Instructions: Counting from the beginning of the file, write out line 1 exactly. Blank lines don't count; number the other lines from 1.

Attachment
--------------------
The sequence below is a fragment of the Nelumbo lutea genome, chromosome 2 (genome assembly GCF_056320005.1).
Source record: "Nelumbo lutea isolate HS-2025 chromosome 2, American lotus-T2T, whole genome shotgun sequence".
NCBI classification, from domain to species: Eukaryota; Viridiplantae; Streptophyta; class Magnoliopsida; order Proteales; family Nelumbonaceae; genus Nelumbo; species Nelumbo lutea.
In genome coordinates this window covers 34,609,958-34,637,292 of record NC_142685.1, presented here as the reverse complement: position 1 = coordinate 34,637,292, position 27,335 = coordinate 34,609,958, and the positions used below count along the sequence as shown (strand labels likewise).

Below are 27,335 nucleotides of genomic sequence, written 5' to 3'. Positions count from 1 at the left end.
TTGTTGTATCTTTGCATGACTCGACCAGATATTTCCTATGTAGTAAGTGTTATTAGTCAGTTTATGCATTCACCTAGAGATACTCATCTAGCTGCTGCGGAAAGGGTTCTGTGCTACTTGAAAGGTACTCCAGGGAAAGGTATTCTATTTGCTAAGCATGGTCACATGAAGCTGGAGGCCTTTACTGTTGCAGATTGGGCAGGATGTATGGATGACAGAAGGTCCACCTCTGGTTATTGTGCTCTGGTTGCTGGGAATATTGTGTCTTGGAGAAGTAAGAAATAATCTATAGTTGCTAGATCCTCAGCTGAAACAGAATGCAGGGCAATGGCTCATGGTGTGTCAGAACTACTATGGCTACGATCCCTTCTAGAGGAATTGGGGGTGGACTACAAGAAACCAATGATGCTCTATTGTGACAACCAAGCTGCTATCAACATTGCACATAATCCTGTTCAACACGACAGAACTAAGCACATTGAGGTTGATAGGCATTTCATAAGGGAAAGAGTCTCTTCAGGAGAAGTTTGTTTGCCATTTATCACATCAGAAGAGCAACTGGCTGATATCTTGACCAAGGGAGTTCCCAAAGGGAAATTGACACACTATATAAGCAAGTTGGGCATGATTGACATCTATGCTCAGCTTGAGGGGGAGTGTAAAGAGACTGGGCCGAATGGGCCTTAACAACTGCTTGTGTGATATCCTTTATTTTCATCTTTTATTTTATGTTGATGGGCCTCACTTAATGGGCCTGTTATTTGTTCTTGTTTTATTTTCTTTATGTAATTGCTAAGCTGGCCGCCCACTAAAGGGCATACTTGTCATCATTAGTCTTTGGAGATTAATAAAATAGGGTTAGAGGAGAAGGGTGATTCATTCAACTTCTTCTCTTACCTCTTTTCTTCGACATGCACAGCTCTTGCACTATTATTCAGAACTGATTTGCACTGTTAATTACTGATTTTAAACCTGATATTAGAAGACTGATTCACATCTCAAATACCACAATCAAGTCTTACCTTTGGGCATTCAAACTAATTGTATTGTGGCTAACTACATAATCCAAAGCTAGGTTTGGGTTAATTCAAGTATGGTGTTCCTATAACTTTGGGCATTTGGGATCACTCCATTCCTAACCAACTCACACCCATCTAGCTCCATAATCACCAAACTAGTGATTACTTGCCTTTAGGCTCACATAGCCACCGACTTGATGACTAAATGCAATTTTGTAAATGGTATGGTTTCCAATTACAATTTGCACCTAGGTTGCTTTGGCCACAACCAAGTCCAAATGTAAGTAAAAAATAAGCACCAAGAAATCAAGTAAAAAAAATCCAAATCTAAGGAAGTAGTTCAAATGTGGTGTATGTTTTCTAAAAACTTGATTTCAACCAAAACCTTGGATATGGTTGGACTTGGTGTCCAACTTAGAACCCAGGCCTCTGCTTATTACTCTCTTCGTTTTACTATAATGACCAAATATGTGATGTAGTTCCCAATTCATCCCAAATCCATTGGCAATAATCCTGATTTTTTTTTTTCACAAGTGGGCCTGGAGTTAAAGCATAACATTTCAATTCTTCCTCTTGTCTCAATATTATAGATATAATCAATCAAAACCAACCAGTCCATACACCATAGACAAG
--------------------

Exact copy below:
The sequence below is a fragment of the Nelumbo lutea genome, chromosome 2 (genome assembly GCF_056320005.1).